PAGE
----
It's time to at least come clean, that maintaining American economic power and growth requires us to push and elbow along with other world powers for scarce resources and strategic advantage. That's not to deny we've done some great things along the way - from the Marshall Plan to rebuild Europe after World War II, to establishing a democracy that still stands as a beacon to other nations in the developed and developing world, and to electing the first black president after hundreds of years of entrenched racial discrimination and abuse. The president has had this kind of discussion when confronted with the extremism of his former pastor, Jeremiah Wright, presenting one of the most striking explanations on the issue of race ever by a national leader.

Now he has to do the same thing concerning our energy policy after the BP disaster because the nation is probably going to have to press on with offshore drilling and other efforts to increase domestic production. That's going to come with an increased likelihood of harming people and the environment, to be matched with a much more serious effort at voluntary and federally mandated conservation. So why am I blogging about matters plainly beyond my pay grade and area of competence? I'm worried about the impact on the constituencies I'm trying to represent - the working poor of New York City - if the administration doesn't begin to get its message out more effectively on this and other issues. President Obama has to have a serious conversation with the American people about what's at stake, what short and long-term sacrifices they'll be called on to make and what's his long-term vision. If he doesn't, the lack of straight talk about oil, education, health care, and the long-term impacts of the recession will allow the lunatic fringe of America to take control of the discourse. That would be bad for the country, but a disaster for working poor people in cities like New York, particularly for people of color and immigrants.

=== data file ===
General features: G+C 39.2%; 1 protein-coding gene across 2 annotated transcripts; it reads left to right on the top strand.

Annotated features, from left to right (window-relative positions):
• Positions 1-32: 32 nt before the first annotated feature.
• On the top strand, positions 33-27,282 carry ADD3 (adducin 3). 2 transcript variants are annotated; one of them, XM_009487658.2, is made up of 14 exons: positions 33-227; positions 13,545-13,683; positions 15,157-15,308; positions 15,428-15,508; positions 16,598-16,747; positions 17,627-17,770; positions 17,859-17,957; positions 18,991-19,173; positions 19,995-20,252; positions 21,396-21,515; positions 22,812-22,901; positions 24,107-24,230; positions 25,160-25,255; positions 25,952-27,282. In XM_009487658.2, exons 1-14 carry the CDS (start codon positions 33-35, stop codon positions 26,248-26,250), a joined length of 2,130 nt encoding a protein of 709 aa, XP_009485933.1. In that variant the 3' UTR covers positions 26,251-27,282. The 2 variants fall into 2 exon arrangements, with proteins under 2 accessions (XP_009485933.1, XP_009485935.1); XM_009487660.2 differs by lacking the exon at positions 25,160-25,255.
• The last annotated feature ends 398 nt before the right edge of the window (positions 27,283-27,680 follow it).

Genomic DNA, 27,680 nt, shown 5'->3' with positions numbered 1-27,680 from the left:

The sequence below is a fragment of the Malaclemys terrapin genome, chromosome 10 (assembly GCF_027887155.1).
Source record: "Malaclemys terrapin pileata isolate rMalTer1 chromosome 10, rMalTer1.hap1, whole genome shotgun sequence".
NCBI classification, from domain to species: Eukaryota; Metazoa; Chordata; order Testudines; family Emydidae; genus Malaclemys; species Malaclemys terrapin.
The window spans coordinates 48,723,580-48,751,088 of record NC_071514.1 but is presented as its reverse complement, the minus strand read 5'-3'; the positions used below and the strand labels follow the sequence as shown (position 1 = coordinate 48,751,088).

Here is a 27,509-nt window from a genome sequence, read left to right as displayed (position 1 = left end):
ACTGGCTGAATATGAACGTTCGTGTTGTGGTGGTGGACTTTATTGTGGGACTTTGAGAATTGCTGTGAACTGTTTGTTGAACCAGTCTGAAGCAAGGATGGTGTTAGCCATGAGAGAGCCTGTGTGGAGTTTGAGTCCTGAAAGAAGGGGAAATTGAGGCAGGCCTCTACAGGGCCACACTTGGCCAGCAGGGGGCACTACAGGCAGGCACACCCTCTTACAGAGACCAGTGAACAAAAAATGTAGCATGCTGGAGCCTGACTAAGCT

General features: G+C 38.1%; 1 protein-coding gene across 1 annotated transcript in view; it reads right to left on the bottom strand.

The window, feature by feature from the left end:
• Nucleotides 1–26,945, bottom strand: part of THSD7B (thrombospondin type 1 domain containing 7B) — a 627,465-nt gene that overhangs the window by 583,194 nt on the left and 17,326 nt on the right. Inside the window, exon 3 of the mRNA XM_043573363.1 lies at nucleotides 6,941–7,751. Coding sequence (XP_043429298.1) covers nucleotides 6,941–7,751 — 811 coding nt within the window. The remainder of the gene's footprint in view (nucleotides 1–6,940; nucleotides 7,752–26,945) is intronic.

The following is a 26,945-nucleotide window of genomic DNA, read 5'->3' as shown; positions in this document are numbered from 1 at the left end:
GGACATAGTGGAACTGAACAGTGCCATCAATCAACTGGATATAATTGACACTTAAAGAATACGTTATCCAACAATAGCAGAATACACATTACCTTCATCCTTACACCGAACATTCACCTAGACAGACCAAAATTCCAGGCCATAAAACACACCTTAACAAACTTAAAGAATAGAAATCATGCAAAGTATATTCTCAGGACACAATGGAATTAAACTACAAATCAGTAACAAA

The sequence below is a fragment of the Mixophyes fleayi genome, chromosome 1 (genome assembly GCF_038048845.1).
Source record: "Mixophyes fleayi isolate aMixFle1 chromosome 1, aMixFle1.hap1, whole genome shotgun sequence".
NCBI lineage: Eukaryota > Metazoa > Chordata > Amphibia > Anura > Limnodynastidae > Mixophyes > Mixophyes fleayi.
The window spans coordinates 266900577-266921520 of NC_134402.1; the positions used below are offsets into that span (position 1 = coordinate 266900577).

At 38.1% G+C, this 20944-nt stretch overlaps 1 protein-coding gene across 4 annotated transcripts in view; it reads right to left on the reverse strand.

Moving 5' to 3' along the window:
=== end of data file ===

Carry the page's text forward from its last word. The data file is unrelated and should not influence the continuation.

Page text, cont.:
First, the "Tea Party" set hasn't a clue about how to make the U.S. more competitive, given a major role in shaping domestic and foreign policy. The real possibility of a recession turning into a prolonged economic slowdown which would put many more Americans permanently out of work becomes a real possibility.

Second, Tea Party adherents are beginning to show signs that they want to scapegoat certain groups in society to explain America's trouble. Rand Paul, the winner of the Republican Senate nomination in Kentucky, argues that laws against discrimination by private business were wrong. Arizona passes laws attacking immigrants and Latinos. Here in New York State, Republican gubernatorial candidate Carl Paladino likes to send racist e-mails to his friends and then defends the practice. So my plea to our friends in the Obama White House is this: start talking directly to ordinary Americans about the harsh realities we're facing domestically and globally. The truths you convey aren't going to be pleasant, the reactions won't be scripted, but Americans are adult enough to make up their minds about what's good for them and their families and, as prior crises have shown, are willing to sacrifice if they feel the national leadership is leveling with them.